The rule that states that only one club from any given country may take part makes sense in principle, but its fallacies are exposed when juxtaposed with another condition that ensures that no two teams from the same continent can qualify for the semi-finals. Assuming they win their play-off with the Oceania representatives, the ACL runners-up must always then play the Asian champions in the last 8. Adelaide will have to overcome Waitakere United – an amateur side from New Zealand who admit they cannot hope to compete on the same level – in the opening game on Thursday, but just like Urawa versus Sepahan Part III last year, the quarter-final is likely to be a rematch of Adelaide’s ACL final with Gamba. Surely even an all-Japanese tie between Gamba and Kashima in the FIFA event would be of greater interest to the fans.


FIFA president Sepp Blatter was once famously dismissed by a German journalist as ‘having 50 ideas a day, and 51 of them are bad’, but even so, Gamba will not be complaining too loudly. Despite the slight unfairness of giving Adelaide a third opportunity to derail their international dreams, they will feel far more confident of beating an opponent they have already put to the sword twice as recently as last month than they would have done of beating the champions of their own domestic league. The strange choice of an evening kick-off for the game this Sunday – the first quarter-final, by comparison, is on Saturday lunchtime – means that supporters will miss the last bullet trains from Nagoya and face a tiring journey back to Osaka by road, but tired faces at work on Monday will still be smiling if Gamba can keep up their ACL momentum. For them, of course, a bigger target even than the world title itself is a dream semi-final pairing with Manchester United.


European interest levels in the Club World Cup are certainly not as high as in the rest of the world, and United do still have a league game away to Tottenham Hotspur on Saturday evening (Sunday morning, Japanese time) before they even travel to Yokohama. Nonetheless, Sir Alex Ferguson has repeated his aim to return with the trophy and the full-strength squad he has named will indeed be favourites; a position reinforced by the unlikely identify of the South American representatives, LDU Quito. Ahead of the Copa Libertadores final this summer, it had been expected that Brazilian giants Fluminense – and their former Urawa striker Washington, who has been linked in the last week with a move to Gamba – would be lining up in Japan at the end of the year, but LDU Quito achieved a shock win on penalties to take the first ever continental title for an Ecuadorean side.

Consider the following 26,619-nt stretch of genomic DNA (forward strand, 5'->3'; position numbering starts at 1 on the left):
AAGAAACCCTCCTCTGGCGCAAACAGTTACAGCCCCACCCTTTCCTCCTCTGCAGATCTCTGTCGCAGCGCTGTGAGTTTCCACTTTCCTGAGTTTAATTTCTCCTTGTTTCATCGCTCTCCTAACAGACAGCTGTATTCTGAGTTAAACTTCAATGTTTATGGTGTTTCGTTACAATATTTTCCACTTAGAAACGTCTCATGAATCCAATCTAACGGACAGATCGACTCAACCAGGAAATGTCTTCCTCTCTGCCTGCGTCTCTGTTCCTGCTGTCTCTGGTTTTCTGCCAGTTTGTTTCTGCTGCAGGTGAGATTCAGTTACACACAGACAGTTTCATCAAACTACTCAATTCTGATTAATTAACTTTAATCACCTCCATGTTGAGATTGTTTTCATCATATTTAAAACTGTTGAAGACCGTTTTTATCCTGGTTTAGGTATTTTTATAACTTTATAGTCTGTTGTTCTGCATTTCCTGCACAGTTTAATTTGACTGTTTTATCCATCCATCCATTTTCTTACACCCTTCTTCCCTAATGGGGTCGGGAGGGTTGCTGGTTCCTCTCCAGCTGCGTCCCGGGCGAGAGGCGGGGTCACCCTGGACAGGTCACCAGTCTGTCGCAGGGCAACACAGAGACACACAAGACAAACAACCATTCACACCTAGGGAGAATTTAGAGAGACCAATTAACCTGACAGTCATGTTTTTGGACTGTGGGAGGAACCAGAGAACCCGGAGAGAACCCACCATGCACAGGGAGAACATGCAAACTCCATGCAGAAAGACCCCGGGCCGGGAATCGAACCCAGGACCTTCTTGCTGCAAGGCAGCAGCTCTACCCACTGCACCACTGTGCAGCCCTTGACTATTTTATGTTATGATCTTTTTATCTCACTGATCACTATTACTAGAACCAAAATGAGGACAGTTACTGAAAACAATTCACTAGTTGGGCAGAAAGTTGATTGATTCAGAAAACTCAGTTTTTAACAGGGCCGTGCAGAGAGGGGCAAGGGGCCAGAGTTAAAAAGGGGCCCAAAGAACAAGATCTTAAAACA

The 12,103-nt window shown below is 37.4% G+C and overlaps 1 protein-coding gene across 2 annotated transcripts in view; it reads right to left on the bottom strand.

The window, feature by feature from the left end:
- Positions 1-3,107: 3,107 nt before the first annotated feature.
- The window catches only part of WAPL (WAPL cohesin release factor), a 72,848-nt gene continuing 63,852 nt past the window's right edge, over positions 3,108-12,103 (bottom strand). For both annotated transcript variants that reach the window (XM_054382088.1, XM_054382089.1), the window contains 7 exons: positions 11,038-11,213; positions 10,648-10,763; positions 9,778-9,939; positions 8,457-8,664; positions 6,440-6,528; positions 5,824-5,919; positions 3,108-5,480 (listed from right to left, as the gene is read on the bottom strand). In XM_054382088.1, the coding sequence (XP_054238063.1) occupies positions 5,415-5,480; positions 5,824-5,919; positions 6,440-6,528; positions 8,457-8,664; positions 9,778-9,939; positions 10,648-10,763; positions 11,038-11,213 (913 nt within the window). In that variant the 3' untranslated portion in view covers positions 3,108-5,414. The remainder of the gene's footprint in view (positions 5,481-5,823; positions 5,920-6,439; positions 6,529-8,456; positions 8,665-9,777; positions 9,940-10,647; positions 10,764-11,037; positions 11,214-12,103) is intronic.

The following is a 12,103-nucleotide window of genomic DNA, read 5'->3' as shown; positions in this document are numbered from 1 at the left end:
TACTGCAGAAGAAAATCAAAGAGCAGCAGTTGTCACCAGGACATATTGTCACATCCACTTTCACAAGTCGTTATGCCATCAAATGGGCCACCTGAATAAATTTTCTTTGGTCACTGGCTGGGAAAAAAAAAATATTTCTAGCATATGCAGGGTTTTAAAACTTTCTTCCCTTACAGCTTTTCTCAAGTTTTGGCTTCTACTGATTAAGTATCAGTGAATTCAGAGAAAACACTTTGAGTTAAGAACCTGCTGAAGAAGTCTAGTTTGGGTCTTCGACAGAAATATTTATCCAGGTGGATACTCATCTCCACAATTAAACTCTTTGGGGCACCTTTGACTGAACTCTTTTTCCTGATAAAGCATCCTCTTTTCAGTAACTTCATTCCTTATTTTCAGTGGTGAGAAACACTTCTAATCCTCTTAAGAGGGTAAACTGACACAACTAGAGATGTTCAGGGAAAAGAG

The attacking play of LDU Quito and their 23-year-old right winger Luis Bolaños should still not be underestimated, but having lost his partner in crime on the opposite flank, Joffre Guerrón, to Getafe of Spain, they will surely need a performance to match their levels of motivation if they are to have a chance of competing with United. Indeed, a semi-final with Mexican side Pachuca or with Al-Ahly of Egypt – arguably the biggest club side in Africa – will too present a significant hurdle, and it is not out of the question that a team from outside the two traditionally dominant continents could make it to the final this year.


This competition has had a troubled history in its various forms, from the frequent violence and boycotts in the two-legged Intercontinental Cup era of the 1960s and 70s, to the recent doubts over its format since metamorphosing into the Club World Cup. However, with the continued active backing of FIFA it is certain to remain part of the footballing calendar, and the more open and competitive the tournament can become on a genuinely global level, the brighter its future will be. One hopes that exciting football from the likes of Gamba Osaka, Manchester United, and LDU Quito will take this year’s edition to another level for fans around the world.

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Still more questions than answers

3 Dec 2008(Wed)